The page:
Flawless Kyle Busch finally seals the deal with win at Texas

For the first time during a long cold cloudy weekend the sun broke through and shined on Kyle Busch as he crossed the finish line to win the Monster Energy NASCAR Cup Series O’Reilly Auto Parts 500 at Texas Motor Speedway Sunday.

“I brighten everybody’s day every day,” Busch said with a smile as he celebrated in victory lane.

On a day when his rivals suffered issues on the track and in the pits, Busch held off red-hot Kevin Harvick to win his first race of the season his third at Texas and the 44th of his career.

“I just had to make sure to do everything I could to hit all my marks and everything to focus on making sure that I did the right things to block his air a little bit,” Busch said.

For Harvick, who has won three of the six races this year, Sunday was a day filled with struggle. After starting second, Harvick would go on to lead 87 laps and win the first stage. He lost the lead for the first time on pit road during a round of stops on lap 127 when a lug nut was caught up in the jack and slowed the stop; he restarted 9th. He was then forced to re-pit after a round of stops with a loose wheel on lap 137; he lost a lap and came back out 22nd. He later reported another loose wheel but was able to pit under caution.

Then on lap 235 one of Harvick’s crewmembers fell over the wall while trying to stop an errant tire during another stop; Harvick was penalized for too many crewmembers over the wall and sent to the end of the longest line. He fought his way back and thanks to timely pit stops was able to get inside the top five.  After pitting off sequence earlier he pitted for the final time with Busch on lap 290. Busch bet Harvick off pit road, and Harvick as never able to retake the lead.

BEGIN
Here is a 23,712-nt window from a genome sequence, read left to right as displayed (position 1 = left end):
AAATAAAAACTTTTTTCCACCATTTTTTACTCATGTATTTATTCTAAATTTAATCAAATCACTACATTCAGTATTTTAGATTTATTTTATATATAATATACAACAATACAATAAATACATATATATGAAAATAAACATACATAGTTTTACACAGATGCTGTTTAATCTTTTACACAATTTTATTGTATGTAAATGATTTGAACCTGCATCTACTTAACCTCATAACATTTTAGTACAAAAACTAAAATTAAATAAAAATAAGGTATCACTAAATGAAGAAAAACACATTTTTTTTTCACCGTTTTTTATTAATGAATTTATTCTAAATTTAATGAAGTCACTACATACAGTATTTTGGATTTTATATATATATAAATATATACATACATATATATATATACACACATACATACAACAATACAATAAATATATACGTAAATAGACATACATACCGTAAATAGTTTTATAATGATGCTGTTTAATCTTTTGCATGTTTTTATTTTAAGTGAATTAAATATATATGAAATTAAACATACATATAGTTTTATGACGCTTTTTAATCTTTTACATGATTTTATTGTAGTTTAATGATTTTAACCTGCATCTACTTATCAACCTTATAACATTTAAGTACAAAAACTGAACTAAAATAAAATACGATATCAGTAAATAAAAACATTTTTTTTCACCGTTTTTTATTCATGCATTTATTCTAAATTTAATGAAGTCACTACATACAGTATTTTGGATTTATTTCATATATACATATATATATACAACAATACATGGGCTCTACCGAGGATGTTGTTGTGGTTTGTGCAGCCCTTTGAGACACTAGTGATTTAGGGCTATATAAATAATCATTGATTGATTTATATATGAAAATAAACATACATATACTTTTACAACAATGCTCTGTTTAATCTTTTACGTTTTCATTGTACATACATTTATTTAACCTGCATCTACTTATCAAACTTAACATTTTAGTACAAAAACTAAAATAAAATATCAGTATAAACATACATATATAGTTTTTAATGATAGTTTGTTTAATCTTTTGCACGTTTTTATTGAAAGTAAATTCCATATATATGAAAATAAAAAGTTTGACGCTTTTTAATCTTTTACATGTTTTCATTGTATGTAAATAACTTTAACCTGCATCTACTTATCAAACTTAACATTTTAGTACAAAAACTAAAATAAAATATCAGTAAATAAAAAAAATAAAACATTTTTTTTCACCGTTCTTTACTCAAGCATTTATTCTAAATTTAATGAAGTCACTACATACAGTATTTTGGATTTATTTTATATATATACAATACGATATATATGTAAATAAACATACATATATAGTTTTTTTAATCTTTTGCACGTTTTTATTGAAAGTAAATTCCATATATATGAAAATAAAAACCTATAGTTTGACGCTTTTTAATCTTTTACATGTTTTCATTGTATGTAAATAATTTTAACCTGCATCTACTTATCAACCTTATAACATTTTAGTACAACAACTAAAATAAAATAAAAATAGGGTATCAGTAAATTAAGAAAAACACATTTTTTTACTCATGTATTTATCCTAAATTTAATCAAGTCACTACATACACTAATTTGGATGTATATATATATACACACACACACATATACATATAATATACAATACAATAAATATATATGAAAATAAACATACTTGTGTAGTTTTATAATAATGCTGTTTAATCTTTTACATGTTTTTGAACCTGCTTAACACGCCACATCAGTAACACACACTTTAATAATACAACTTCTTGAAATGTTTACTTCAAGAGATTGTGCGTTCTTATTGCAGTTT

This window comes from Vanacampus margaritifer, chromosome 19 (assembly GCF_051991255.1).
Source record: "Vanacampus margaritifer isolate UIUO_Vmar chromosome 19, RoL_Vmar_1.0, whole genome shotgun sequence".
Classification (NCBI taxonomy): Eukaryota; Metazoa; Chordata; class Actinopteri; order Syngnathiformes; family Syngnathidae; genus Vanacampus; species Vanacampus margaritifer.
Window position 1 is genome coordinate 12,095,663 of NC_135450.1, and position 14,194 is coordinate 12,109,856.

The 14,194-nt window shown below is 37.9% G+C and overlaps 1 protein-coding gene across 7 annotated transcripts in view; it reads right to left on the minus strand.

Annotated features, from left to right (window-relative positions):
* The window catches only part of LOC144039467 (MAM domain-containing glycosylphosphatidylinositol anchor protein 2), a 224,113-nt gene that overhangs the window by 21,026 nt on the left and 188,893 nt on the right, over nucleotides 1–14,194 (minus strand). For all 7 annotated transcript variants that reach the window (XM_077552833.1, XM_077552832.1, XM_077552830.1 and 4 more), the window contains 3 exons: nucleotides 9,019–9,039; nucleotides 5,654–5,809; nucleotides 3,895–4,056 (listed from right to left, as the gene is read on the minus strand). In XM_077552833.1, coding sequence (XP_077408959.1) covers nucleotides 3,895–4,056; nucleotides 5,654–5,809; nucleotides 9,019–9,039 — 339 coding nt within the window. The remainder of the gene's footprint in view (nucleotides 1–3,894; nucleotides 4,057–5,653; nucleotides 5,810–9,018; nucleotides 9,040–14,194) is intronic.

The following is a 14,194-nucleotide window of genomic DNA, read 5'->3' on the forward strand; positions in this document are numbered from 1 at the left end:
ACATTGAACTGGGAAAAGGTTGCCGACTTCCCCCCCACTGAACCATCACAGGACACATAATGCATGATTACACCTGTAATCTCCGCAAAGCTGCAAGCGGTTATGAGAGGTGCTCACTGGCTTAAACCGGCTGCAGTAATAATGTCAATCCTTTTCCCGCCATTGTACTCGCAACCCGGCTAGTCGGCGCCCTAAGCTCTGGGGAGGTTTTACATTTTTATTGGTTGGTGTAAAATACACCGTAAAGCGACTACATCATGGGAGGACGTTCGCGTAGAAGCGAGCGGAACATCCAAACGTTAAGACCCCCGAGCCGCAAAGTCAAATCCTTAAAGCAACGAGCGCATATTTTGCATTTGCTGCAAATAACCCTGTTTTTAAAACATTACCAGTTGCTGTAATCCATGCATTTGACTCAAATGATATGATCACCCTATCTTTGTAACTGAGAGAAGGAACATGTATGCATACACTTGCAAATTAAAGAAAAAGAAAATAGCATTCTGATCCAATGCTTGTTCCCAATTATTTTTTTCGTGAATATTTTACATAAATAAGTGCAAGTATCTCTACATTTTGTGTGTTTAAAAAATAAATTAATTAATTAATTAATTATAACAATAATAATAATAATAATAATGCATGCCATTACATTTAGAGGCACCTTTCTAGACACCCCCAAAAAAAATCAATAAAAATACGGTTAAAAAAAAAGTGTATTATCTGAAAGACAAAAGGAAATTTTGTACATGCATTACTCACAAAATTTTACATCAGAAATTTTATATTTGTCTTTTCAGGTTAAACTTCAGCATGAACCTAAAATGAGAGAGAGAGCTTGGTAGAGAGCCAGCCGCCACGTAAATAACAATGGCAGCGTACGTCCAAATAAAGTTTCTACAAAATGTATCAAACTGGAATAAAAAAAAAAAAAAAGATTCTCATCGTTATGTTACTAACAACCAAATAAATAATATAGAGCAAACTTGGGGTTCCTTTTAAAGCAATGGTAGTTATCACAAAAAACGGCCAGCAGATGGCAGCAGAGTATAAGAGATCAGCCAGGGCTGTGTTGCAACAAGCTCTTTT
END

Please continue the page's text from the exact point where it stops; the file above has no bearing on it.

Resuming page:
“We did overcome a lot,” an obviously frustrated Harvick said. “That was unfortunate. We had a pathetic day on pit road, two days on pit road because of pit guns. When you have a pit gun problem like we have multiple times and been able to overcome it and then today we couldn’t overcome it. Time after time you can’t get the lug nuts tight because the pit guns don’t work.”

Harvick was luckier than several others who never finished the race.

Martin Truex Jr. was the first among the favorites to see an early end to his day. Truex hit the frontstretch wall hard on lap 80 after losing a right front tire in turn 4 and the second caution of the day came out.

“We hadn’t had any problems all weekend and first set of tires looked good,” Truex said. “I don’t know if I run something over or what it was. Just one of them deals. We had a good car. We were going to be right there all day long I felt like. Still had some room to make it better too. I wish we could’ve seen, but just the way it goes sometimes.”

The day’s biggest accident took out a total of seven drivers. Just after a restart on lap 177 with Erik Jones leading and Kyle Busch in close pursuit, Busch got loose entering turn 3 and had to slow. Aric Almirola slowed, and Denny Hamlin made contact and slid towards the outside wall; in the ensuing melee Brad Keselowski, Jimmie Johnson, Trevor Bayne, Austin Dillon, and David Ragan were swept up, all were done for the day.